The final ingredient is a charismatic leader able to join the dots. Fringe parties have a penchant for infighting and a consequent tendency to fragment, but a strong leader able to impose discipline and project some simple messages can perform remarkably well. No-one has yet succeeded in marrying the grudges of working class whites to the agenda of the religious right, but the success of the Republicans in the USA is bound to inspire a copycat strategy in Britain.
It would take only one charismatic figure to fuse these ingredients into a compelling recipe. Is there a British Jean-Marie Le Pen or Pym Fortyn waiting in the wings? Who knows, though it is where Robert Kilroy-Silk's ambitions clearly lie.
Kilroy, having fallen out with UKIP, is already searching for a new political home. Last Wednesday's Guardian Backbencher column reported:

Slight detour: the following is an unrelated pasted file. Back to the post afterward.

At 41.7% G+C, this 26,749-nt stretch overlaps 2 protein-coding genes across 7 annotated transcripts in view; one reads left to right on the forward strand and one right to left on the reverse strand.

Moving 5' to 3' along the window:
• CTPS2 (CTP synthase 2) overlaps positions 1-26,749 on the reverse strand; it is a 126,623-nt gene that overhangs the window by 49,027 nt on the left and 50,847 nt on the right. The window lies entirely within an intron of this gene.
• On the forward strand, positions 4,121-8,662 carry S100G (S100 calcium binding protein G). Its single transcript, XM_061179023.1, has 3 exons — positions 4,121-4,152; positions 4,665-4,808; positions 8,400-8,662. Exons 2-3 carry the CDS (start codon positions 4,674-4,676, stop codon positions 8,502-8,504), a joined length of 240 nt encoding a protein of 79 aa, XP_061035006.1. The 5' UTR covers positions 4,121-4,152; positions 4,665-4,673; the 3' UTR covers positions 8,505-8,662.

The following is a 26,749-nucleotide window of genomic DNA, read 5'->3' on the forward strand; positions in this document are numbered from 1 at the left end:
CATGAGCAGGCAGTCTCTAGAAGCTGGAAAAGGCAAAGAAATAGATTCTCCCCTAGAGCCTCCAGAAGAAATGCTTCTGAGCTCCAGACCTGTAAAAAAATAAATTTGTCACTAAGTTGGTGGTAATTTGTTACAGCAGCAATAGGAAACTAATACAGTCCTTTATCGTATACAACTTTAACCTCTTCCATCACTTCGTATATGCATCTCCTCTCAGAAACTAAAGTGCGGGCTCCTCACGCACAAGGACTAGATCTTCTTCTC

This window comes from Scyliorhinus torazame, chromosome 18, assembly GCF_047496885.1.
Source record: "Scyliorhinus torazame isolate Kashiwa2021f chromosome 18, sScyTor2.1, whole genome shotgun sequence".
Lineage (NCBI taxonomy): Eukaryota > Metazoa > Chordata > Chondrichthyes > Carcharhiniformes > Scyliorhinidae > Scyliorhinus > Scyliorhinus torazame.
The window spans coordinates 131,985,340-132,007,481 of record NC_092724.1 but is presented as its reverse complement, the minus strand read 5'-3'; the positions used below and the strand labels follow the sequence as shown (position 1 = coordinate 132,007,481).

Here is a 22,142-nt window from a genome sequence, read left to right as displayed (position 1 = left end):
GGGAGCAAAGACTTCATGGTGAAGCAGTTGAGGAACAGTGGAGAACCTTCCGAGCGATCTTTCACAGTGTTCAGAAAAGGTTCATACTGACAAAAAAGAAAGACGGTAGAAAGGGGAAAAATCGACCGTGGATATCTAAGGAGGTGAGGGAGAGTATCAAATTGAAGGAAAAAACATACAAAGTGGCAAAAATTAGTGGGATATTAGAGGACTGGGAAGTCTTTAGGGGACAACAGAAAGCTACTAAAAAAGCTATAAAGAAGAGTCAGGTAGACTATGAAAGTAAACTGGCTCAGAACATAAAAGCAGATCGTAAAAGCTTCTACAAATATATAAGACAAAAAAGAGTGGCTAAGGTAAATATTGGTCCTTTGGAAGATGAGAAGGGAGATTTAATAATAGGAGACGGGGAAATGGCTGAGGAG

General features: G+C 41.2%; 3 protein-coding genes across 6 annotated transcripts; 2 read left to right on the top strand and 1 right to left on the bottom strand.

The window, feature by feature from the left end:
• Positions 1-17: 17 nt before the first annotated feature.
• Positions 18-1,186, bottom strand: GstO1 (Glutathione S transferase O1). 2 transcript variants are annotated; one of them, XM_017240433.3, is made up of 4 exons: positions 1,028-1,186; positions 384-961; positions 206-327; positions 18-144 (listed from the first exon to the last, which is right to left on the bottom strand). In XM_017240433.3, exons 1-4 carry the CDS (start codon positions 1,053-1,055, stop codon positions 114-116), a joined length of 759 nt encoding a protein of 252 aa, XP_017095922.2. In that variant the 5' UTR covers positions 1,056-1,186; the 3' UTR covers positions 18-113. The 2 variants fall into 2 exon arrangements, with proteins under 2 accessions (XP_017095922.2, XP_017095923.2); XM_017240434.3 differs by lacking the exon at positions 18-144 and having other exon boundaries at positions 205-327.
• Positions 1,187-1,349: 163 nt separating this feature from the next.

The Backbencher hears that Kilroy's increasingly desperate search for a political home may be about to come to an end. Having been narrowly rejected by both the English Democrats and the New Party - a tax-cutting, British trucker-loving outfit whose logo depicts five blue people conducting a seance - Kilroy is apparently now hoping to lead a putative party called Veritas, set up by four disaffected members of the New Party's national executive. The New Party "knows nothing about it" and Kilroy isn't answering his mobile, but the Backbencher hopes to be able to confirm the wanderer's latest perch shortly.Right-wing populism already has the capacity to create a real impact in Britain. The fuel tax protests in 2000 seriously jolted the government; UKIP won 16% of the vote in last June's Euro elections (more than the Lib Dems); and a 'no' vote seems certain in any EU constitution referendum. It is not that far fetched to imagine the emergence of a coalition comprising some permutation of elderly white racists, Poujadist small businessmen, truck drivers, Fathers 4 Justice, the Countryside Alliance, In-ger-lund supporters, evangelical Christians - and maybe some cabbies.